Kit Malthouse has announced he has withdrawn from the Conservative leadership race.
The Conservative MP for North West Hampshire is the second to pull out of the leadership race, following James Cleverly’s decision to step down on Tuesday morning.
In a statement posted on Twitter, Mr Malthouse said: "When I announced my intention to seek the leadership of the Conservative Party, I did so believing that I could make a real difference in delivering a Brexit that would command the support of the House of Commons.”
He added: "But that experience has also made me a realist and the last few days have demonstrated that there is an appetite for this contest to be over quickly and for the nation to have a new leader in place as soon as possible.
"As such, it seems right to me that I withdraw my candidature and wish those remaining the very best, always recognising there are going to be very challenging times ahead."
It leaves 11 candidates in the race to become the next Conservative leader as Theresa May is set to step down as Prime Minister on Friday.
Junior Brexit minister James Cleverly stepped down earlier on Tuesday, acknowledging it had become clear it was “highly unlikely” he would be one of the final two candidates.
In a statement he said he felt the Conservative Party needed to deliver Brexit and then “quickly move the conversation on”.
“To do this I asked them to make a leap of faith, skip a generation and vote for a relatively new MP.”
He added: “It is clear that despite much support, particularly from our party’s grassroots, MPs weren’t comfortable with such a move.”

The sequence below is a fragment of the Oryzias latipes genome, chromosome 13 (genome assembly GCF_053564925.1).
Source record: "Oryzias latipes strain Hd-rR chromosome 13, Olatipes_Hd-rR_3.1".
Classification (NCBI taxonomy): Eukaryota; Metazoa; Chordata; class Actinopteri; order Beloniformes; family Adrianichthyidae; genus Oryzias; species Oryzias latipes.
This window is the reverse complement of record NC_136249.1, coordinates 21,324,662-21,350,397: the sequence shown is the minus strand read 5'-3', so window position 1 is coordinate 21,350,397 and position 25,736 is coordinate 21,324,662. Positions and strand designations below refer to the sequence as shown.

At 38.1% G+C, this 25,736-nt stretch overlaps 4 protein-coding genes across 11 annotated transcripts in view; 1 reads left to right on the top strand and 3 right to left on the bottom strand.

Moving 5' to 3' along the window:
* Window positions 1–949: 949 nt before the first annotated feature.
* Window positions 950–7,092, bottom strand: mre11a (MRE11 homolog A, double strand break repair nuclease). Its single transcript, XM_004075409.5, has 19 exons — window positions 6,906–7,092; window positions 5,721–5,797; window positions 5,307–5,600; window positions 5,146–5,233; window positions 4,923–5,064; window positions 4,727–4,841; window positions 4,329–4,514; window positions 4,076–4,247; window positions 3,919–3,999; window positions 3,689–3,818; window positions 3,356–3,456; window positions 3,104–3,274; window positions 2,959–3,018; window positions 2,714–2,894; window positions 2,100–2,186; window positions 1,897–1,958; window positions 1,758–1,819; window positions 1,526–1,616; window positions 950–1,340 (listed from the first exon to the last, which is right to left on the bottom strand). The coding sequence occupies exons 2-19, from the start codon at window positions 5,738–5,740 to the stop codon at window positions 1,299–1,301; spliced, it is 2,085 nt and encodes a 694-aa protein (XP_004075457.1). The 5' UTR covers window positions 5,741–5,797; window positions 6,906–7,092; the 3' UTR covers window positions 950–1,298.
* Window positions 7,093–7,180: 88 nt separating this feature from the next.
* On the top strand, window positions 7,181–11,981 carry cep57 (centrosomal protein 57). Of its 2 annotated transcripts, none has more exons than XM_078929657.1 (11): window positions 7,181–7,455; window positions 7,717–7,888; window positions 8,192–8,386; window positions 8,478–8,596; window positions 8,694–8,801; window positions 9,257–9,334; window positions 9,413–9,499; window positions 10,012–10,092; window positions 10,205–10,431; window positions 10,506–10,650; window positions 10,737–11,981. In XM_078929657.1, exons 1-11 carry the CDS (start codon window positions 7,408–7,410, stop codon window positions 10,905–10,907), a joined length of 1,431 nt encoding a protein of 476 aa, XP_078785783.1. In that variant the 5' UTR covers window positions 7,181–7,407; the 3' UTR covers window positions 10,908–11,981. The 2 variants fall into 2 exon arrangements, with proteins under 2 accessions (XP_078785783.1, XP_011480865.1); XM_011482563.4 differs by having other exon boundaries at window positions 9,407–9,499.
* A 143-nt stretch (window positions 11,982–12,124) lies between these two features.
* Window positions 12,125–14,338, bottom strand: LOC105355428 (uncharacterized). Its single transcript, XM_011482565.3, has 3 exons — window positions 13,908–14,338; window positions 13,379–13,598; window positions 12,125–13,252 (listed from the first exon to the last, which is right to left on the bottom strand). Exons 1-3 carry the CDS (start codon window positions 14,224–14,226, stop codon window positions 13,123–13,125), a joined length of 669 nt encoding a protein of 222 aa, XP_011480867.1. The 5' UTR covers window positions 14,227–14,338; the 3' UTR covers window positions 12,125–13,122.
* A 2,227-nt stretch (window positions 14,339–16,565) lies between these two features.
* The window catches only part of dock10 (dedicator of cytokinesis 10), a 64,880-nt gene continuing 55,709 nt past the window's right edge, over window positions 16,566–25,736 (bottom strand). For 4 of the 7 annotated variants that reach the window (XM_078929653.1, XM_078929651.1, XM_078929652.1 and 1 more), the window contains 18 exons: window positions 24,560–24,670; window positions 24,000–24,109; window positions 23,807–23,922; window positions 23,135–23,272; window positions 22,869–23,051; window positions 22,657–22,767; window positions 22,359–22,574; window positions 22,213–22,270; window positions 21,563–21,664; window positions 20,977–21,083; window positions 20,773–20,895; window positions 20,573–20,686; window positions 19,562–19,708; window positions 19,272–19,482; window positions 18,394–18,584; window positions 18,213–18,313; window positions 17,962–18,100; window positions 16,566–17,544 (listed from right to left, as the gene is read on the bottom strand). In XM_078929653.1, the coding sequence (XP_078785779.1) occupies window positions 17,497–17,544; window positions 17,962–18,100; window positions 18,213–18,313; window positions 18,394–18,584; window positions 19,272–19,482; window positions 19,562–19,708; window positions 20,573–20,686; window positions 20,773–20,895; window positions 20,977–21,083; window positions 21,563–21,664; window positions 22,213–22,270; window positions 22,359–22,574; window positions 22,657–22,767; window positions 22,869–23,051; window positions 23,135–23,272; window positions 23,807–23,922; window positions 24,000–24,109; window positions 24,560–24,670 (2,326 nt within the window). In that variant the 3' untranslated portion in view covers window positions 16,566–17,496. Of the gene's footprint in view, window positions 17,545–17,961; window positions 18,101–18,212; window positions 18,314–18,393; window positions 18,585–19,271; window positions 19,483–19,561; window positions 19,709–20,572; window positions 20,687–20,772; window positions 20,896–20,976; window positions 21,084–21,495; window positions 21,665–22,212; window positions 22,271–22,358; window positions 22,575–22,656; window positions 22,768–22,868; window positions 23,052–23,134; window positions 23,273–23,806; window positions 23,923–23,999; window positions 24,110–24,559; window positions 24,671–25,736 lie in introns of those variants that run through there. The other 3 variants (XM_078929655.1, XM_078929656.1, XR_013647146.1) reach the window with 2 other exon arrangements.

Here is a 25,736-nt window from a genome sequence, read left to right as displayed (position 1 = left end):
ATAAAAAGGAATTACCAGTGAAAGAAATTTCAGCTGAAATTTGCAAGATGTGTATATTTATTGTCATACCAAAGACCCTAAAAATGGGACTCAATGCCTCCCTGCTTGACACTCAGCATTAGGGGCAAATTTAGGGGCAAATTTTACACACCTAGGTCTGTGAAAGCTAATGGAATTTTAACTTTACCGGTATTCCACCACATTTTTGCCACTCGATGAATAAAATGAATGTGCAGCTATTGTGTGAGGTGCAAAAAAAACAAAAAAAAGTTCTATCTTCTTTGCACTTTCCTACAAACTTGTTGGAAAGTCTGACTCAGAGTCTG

The junior Brexit minister was the eleventh candidate to join the leadership race last week, and talkRADIO’s Alastair Stewart that he would “be a better leader” than Boris Johnson.
Mr Cleverly was one of several leadership hopefuls pledging to run a “clean campaign”.
The campaign, also backed by Dominic Raab, Sajid Javid and Matt Hancock, makes candidates pledge to avoid attacking their rivals, over fears the campaigns could tear the party apart.
The Braintree MP had always been a longshot candidate, with bookmakers rating his chances between 25/1 and 500/1.
Before he stepped down he’d received backing from only three MPs, compared to the more than 20 supporting the frontrunners.
Changes have been confirmed to the Tory leadership rules to make it harder for outsiders to stand and to speed up the process of reaching a final two candidates.
A call for candidates will be made on Friday, with nominations opening at 10am on Monday and closing at 5pm the same day.
Leadership hopefuls will be required to submit a nomination that includes a proposer, a seconder and six other MPs supporting their campaign.
The first ballot will take place on June 13, with any candidates receiving 16 votes or fewer being eliminated.
In a joint statement, Tory chairman Brandon Lewis and the acting joint chairs of the 1922 Committee Cheryl Gillan and Charles Walker said: "After the second ballot, any candidate receiving 32 votes or fewer will be eliminated.
"If the ballot thresholds are met by all candidates, then the candidate with the lowest number of votes will be eliminated.
"Balloting will continue until two candidates remain."